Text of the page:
Samsung Electronics chairman Lee Kun-hee, who had transformed the South Korean firm into a global tech titan, died at the age of 78 on Sunday, the company said.
“It is with great sadness that we announce the passing of Kun-hee Lee, Chairman of Samsung Electronics,” the company said in a statement.
Samsung has always been regarded as a unique entity beyond a company. In the background of that’speciality’, the footsteps of Chairman Lee Kun-hee, who passed away today on the 25th Oct, overlap to a large extent Samsung’s actions for the 27 years in which he led the Samsung Group after his father, Chairman Lee Byung-Cheol, before he collapsed from myocardial infarction in 2014, represented a change in the status of the Korean economy.
Samsung Electronics, the flagship company of the Samsung Group, recorded 230 trillion won in annual sales last year. It amounts to half of the government budget (469 trillion won). It is a vivid example of Samsung Electronics’ position in the Korean economy. The determination of Chairman Lee Kun-hee was the decisive excuse in the process of Samsung Electronics, which had been defeated by Goldstar Electronics (currently LG Electronics) in the domestic home appliance field until the 1980s, as a global leader in memory semiconductors, smartphones, TVs, and displays.
In December 1987, he succeeded the late Samsung Group founder Lee Byeong-Cheol and became the head of the group, and in his inauguration address, he kept the promise of “growing Samsung into a world-class company.”Born in 1942 as the third son of the late Chairman Lee Byung-Cheol, Chairman Lee started his business class in 1966, when he was listed on Dongyang Broadcasting and Samsung C&T.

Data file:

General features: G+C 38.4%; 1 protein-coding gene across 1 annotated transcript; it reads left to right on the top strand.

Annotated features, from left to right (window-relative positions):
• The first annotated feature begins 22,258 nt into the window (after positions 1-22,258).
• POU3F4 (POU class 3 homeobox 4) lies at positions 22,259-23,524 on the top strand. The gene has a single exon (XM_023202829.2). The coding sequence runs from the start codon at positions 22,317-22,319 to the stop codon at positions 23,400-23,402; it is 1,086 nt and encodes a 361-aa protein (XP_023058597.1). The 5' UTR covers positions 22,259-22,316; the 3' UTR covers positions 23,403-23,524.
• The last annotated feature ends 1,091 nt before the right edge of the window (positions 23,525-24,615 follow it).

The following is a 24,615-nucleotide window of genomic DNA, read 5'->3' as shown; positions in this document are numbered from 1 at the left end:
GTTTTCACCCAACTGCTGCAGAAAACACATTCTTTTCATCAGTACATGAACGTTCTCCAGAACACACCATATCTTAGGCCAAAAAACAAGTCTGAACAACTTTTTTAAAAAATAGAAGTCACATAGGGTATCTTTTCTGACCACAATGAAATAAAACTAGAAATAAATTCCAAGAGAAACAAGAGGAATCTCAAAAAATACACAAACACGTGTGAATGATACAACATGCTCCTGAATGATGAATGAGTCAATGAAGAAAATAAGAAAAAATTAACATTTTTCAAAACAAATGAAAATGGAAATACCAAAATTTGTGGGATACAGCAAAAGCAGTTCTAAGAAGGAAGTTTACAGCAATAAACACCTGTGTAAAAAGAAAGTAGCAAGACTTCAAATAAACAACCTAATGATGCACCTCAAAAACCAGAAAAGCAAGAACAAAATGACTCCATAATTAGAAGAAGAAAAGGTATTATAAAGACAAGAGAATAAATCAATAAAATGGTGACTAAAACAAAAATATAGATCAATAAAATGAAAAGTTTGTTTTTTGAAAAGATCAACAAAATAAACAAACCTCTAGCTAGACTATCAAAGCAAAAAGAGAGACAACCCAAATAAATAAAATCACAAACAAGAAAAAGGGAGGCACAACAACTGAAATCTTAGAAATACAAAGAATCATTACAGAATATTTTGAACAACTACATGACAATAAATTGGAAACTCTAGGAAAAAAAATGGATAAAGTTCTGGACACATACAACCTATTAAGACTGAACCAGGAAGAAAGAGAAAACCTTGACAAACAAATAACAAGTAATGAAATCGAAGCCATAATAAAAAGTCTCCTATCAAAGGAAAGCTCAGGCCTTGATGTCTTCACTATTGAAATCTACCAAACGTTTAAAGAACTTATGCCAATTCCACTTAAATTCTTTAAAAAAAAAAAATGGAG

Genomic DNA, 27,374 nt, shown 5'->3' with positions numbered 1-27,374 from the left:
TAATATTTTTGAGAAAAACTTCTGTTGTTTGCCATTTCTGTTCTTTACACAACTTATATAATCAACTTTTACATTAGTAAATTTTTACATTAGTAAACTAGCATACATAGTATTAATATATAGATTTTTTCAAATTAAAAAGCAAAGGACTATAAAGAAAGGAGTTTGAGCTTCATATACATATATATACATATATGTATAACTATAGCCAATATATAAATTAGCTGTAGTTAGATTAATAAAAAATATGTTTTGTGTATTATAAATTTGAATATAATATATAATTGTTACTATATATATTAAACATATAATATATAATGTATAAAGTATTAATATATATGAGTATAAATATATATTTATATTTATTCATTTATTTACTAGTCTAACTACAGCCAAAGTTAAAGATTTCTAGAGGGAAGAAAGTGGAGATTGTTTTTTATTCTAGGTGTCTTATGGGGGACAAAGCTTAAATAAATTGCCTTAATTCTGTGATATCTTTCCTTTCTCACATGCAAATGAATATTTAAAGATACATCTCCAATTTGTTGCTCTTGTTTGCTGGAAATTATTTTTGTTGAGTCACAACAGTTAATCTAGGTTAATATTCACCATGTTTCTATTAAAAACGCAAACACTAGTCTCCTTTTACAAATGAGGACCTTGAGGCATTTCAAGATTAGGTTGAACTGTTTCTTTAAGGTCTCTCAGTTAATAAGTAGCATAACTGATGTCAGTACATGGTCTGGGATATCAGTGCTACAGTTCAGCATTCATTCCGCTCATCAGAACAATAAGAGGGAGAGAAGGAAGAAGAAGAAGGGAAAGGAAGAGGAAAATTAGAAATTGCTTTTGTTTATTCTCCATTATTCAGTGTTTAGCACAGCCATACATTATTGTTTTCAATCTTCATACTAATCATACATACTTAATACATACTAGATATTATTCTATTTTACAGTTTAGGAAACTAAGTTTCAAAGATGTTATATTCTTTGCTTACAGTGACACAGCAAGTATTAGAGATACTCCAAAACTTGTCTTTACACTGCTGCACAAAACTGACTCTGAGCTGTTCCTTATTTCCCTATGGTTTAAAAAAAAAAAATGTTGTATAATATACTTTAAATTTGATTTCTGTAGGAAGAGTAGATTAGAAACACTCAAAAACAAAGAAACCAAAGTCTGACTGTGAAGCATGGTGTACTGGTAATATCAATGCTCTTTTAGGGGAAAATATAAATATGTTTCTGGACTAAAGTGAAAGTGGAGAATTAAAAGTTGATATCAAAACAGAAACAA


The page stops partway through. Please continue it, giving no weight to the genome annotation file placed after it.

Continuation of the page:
After taking over the management of the group after his father’s sudden death, he focused on semiconductors the most. The first achievement was when Samsung Electronics succeeded in developing the world’s first 64MB D-RAM in 1992.
The so-called new Management Declaration’ in June 1993 foreshadowed a significant change in the corporate structure. In fact, in March 1995, Samsung Electronics’ Gumi factory accumulated all 150,000 mobile phones on the market and held a picture format’. At the time, when the defect rate of wireless phones soared to 11.8%, shock therapy was applied.
Despite the success of smartphones and displays following memory semiconductors, his quick judgments helped. ‘Lee Kun-hee’s management, which takes advantage of the characteristics of this field, where rapid technology development and large-scale investment are essential due to the rapid product conversion cycle.
This is the background of the birth of the twin myth’ of semiconductors and smartphones, which still play a vital role in the Korean economy. A thorough performance-oriented greeting is also a hallmark of Lee Kun-hee’s era. He has already introduced a regional expert system since 1990 to cultivate global experts and prepare for the age of internationalization.